From Titans to Technolo-G’s !

Hopefully I am coming to the end of a short spell of involuntary time-travel.  Our washing machine broke down and while my husband attempted to fix it, I relived my student days in the 80’s and 90’s and drove off to look for a launderette.  I soon discovered that both of the town’s launderettes had recently closed, victims of the spread of modern technology that seems to be moving From Titans to Technolo-G’s !

This left me faced with the prospect of hand-washing, a feature of long lovely childhood visits to my grandmother in the 70’s but without the trusty mangle that almost dried the clothes for you.   My husband is now finding me a new washing machine to take me back into the 21st Century. 

I am nostalgic for the past but there are so many things about it that you really only want in small doses.  

We tend to like to look forward to something better or easier.  This week a new life-like robot was unveiled in China called Jia Jia.  Asia seems to prefer life-like robots whilst in the west, humanoid robots seem to unnerve us.  This is probably due to the image of robotic life-forms in film or literature. 

The earliest robot (of a fashion) is the Titan Talos in Greek mythology made by the god of metallurgy, firework and stonework, Hephaestus.  The story comes from a time when metalwork was new and engineering was regarded as something close to magic.   Talos patrolled the Island of Crete until he was destroyed during the visit of Jason and his Argonauts.   

Fear of machines in England goes back to the times of the Luddites (militant poor farm labourers) who destroyed agricultural machines that took their livelihood at the beginning of the nineteenth century.  The rapid technological advances of the Victorian era also spurred on writers like HG Well’s to imagine mechanised beings invading earth in, `War of the Worlds’.  Literature and film soon envisaged invincible robots.  Even a modern writer like Phillip K Dick gives his artificial humans (not strictly robots) almost superhuman powers and this continues to make such beings scary whether they are good or bad as characters.


It is interesting to me as a sci-fi reader and that so many real robots have turned out to be female because in books or films they are predominately male.  However, when you think about it there is no reason at all why a robot should not be female.  More than half of engineers and scientists are male and likely to want to create female companions.  Not only that but males are often perceived as more threatening, the pretty feminine form makes the robot look harmless whereas in fact it might be just as strong and fast as any male robot could be.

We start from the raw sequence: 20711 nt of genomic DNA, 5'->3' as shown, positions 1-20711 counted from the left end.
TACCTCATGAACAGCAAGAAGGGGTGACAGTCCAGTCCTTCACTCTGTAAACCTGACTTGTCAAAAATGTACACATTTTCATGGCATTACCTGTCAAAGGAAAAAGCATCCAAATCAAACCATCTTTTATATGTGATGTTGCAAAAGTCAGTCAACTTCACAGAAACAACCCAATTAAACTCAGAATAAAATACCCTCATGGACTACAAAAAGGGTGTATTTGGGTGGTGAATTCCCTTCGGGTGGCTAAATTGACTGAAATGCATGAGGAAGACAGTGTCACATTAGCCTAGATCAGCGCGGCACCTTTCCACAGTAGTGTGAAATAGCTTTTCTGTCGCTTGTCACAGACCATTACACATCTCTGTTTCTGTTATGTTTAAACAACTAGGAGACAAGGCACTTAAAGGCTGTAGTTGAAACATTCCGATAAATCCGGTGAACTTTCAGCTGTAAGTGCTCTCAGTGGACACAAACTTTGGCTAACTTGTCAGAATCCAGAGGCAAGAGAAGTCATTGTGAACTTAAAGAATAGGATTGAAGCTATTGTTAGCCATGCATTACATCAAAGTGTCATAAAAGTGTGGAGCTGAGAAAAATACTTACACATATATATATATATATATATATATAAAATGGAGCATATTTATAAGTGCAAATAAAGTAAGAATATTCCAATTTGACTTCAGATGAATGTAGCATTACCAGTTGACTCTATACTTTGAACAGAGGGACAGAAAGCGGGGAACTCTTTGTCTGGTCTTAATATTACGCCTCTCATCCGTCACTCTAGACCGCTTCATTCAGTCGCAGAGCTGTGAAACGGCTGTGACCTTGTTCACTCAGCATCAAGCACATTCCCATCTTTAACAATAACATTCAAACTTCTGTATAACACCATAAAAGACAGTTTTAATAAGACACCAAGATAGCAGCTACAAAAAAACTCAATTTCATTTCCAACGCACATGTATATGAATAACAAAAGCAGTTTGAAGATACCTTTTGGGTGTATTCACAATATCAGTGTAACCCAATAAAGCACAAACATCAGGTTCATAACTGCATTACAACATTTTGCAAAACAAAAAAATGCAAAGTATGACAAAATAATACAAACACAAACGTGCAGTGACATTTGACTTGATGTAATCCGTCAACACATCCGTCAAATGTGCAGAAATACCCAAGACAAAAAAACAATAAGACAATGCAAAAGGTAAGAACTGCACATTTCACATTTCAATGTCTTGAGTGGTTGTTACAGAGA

Far less scary, or so it should be, is my washing machine and yet it stands on the verge of world-wide dominance because we are about to enter the era of 5 G.  The fifth Generation (there is one every ten years) of wireless technology means that things that were not previously connected will be and this will include potentially things like cars or kettles connected over the internet itself.  Bluetooth, before it connected things on a local level but now you will be able to start your washing machine from your office or from your yacht.  There is, of course, the worry that someone could hack into your computer system via your kettle, for example, although there is the compensation that an engineer might be able to fix a faulty washing machine via the internet without ever coming to visit. 

The other exciting thing about 5G for us is that the research is happening here in England in Guildford.  Technology seems to always come with gains and losses.  For me, however, 5 G could be fertile ground for sci-fi writers, my washing machine could speak to other machines without me, it could have relationships, it could rule the world but I could unplug it and there ends the story.           

Here is  a short film about 5G if you would like to know more about The RACE to 5G .

University of Surrey Innovation Centre